Will the US-Mexico war on drugs ever end?
The US capital of Washington DC is the final stop for the Caravan for Peace, a group that has been touring the US for a month for the victims of the so-called war on drugs.
The campaigners have visited more than 25 cities right across the US – from San Diego and Los Angeles in California through the states along the Mexican border, and up through Chicago and New York to Washington DC.
About 90 per cent of drugs entering the US are believed to be controlled by Mexican drug gangs, who have a presence in more than 1,000 US cities.
According to the US Department of Justice, Mexican drug gangs make about $39bn in profits a year, with $6.5bn from exports to the US alone.
The production of one kilogramme of cocaine south of the border is said to fetch $2,000, while the street value in the US for the same amount ranges from $34,000-$120,000.
In 2010, 28,000 people were arrested in Mexico on drug-related charges while 1.64 million people were arrested in the US for drug violations.
The US government spends about $20bn-$25bn a year on counter-narcotics programmes.
But the Caravan for Peace, among other things, says it is the failed policies on both sides of the border that is fuelling the misery.
The six-year policy set by Felipe Calderon, the Mexican president, has produced painful consequences for his country, with some estimates saying the number of deaths now stands at 70,000 people.
Among other things, the campaigners for the Caravan for Peace advocate alternatives to drug prohibition and to halt import of weapons across the US border.
In an interview with Al Jazeera Javier Sicilia, a Mexican poet and leader of the Caravan for Peace, said: "We have achieved a new agenda, a route for peace, one of the first US-Mexican citizen organisations. We achieved a political agenda, shared between countries. We need a process to regain peace… In this war the only ones that are benefitting are the criminals, the corrupt officials, the bankers, the police, the jails, the public does not benefit, who benefits are the promoters of death, the promoters of pain, and it seems like governments prefer this.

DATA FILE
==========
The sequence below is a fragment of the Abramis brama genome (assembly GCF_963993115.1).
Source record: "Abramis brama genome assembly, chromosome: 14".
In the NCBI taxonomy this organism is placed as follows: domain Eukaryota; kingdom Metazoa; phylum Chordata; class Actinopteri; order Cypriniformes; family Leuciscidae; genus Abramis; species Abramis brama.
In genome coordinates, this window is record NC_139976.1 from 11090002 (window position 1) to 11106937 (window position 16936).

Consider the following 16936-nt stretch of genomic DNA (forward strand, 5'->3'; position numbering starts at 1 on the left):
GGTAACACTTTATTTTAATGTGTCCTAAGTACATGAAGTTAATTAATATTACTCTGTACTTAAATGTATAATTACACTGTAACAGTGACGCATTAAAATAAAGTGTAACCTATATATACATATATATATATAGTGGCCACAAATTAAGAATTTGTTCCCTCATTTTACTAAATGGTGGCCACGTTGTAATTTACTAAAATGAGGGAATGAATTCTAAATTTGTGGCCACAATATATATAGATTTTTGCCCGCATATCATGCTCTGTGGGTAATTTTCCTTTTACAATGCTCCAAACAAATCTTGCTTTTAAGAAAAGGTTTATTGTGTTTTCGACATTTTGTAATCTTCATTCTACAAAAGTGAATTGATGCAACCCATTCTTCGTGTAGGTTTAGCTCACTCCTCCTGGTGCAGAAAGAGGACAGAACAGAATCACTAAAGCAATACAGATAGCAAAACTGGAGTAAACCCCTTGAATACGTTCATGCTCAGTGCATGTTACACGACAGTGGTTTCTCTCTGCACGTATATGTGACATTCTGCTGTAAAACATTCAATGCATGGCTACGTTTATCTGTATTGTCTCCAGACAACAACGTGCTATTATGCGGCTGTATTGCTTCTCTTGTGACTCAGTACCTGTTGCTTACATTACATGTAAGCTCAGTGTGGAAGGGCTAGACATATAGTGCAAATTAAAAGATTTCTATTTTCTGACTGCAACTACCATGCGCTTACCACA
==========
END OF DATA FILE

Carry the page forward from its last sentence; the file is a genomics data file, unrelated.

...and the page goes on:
"It's an international theme…the war against drugs is hurting the global population. It's time to assume that drugs are an assault on the international public health and that weapons are an assault on national security that must be controlled."
Inside Story Americas asks: Now the Caravan for Peace has completed its journey, how can its aims be realised?
Joining the discussion with presenter Shihab Rattansi are guests: Roberto Lovato, from Presente.org, a group that highlights the political voice of Latino communities in the US; Laura Carlsen, a specialist on Mexican human rights and security from the Center for International Policy (both Lovato and Carlsen joined the caravan for part of its journey); and Sanho Tree, the director of the drug policy project at the Institute for Policy Studies.
"The systems of control that were established under the guise of fighting the drug war are now being exposed like never before, they are being bilingually, bi-nationally and with a bi-national agenda."
"One of the main points many [members of the US Congress] said they had not realised was that in many cases these victims are talking about the army and the police being the culprits to the crimes…[and] who are funded heavily by the US [through various sources]."
"Because the drug war and drug prohibition has caused so much harm both in terms of violence and the disproportional impact on communities of colour and poor communities, people are now pushing back in ways that are unprecedented."
- Sanho Tree, the director of the drug policy project, the Institute for Policy Studies
Among the things the Caravan for Peace is calling for:
- Alternatives to drug prohibition including diverse forms of drug regulation and decriminalization
- A halt to illegal smuggling of weapons across the US order into Mexico
- Specific steps to combat money laundering, including holding financial institutions accountable
- Immediate suspension of US assistance to Mexico's armed forces, and a reorientation of US aid to Mexico to focus on human security and human rights
- An end to the militarisation of the border and the criminalisation of immigrants, and the adoption of policies that protect the dignity of every human being